As Corruption Eats Away into Our Infrastructure, [Archives:1998/43/Front Page]

October 26 1998
What Capital Accumulation?   
Economists call it capital accumulation. It is supposed to be the essence of growth. It refers to society’s investment in infrastructure – both physical and human. It is the basic groundwork for any productive activity. That is why most nations – developed as well as developing, invest heavily in capital accumulation. 
In Yemen, the process of infrastructure building and human resource development has been a priority. The government has been spending an average of 30-40% of its annual budget on capital accumulation. Yet, there isn’t much accumulation in the true sense. Part of the reason is that corruption has allowed sub-standard execution. What this means is that most of the construction work, for example, is not of good quality. The supervisory authority allows this because of kick-backs and bribes it receives. 
Let us take a case, which is fast becoming classic – road construction. 
The world average life-span of roads is about twenty years. With proper maintenance, well-constructed roads can last for a long time. Unfortunately, this is not the case in Yemen.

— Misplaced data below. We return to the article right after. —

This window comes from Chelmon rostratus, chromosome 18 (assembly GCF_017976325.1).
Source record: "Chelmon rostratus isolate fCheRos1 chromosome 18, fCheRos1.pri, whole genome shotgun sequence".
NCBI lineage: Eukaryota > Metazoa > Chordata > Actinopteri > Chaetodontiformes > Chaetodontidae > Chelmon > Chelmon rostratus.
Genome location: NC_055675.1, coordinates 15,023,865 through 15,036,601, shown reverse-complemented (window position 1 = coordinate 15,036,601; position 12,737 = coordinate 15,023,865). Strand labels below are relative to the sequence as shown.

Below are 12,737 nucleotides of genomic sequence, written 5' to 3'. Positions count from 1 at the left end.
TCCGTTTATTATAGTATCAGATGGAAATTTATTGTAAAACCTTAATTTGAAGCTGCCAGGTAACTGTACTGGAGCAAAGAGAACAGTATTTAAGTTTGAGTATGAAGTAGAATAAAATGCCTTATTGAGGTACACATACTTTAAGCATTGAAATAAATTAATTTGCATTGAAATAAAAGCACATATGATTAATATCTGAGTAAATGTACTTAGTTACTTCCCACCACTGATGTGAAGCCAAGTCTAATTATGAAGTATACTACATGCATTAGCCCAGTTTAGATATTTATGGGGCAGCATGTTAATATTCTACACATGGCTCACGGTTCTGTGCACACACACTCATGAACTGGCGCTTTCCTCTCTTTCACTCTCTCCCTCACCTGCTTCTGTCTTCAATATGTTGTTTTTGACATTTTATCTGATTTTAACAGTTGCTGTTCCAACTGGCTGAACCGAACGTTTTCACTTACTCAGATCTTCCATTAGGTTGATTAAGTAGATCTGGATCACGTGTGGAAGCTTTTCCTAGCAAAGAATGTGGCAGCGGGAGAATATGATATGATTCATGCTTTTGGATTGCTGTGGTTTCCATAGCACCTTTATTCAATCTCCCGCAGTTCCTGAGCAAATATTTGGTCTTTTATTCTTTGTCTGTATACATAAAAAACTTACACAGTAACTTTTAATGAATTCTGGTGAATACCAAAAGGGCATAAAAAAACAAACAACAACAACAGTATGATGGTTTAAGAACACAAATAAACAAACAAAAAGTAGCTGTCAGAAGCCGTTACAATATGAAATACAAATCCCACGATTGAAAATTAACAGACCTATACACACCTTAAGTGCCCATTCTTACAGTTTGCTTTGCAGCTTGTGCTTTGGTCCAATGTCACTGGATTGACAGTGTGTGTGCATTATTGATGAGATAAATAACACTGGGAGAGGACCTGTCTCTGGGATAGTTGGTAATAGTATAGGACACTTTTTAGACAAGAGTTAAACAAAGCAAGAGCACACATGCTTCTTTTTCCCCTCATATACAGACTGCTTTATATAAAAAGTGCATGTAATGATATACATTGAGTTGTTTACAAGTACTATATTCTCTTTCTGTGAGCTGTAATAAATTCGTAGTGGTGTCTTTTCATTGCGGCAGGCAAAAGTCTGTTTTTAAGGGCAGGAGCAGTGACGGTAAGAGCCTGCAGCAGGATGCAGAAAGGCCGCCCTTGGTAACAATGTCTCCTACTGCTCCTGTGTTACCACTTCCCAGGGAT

Yemen spends annually about YR 15-20 billion on road construction – both in cities and between cities. What one readily observes is that the life-span of roads in Yemen is much shorter than the world average. Roads lasted for an average of 8-10 years in the past. But that problem has been exacerbated in the recent past. Recently, the life-span of our roads has been falling steadily. In some cases, they fall into disrepair even before they are formally handed over by the contractor. This situation is both ridiculous and alarming. 
For those people who may think this is an exaggerated sentence, all they have to do is to go on the Khushm-Hajjah or Houth-Amran or Nadirah-Ibb highways. Within cities, there is plenty of evidence in Taiz, Sanaa, Hodeidah, Aden. 
This is not a political issue. Therefore, our rulers should not take the criticism with any sensitivity. It is a straight case of inefficiency, carelessness and, of course, corruption. Will the nation get an equally straight answer? 
Yemen Times will interview the officials in charge of the Highway Authority and the Ministry of Housing and Construction.  
See you next week.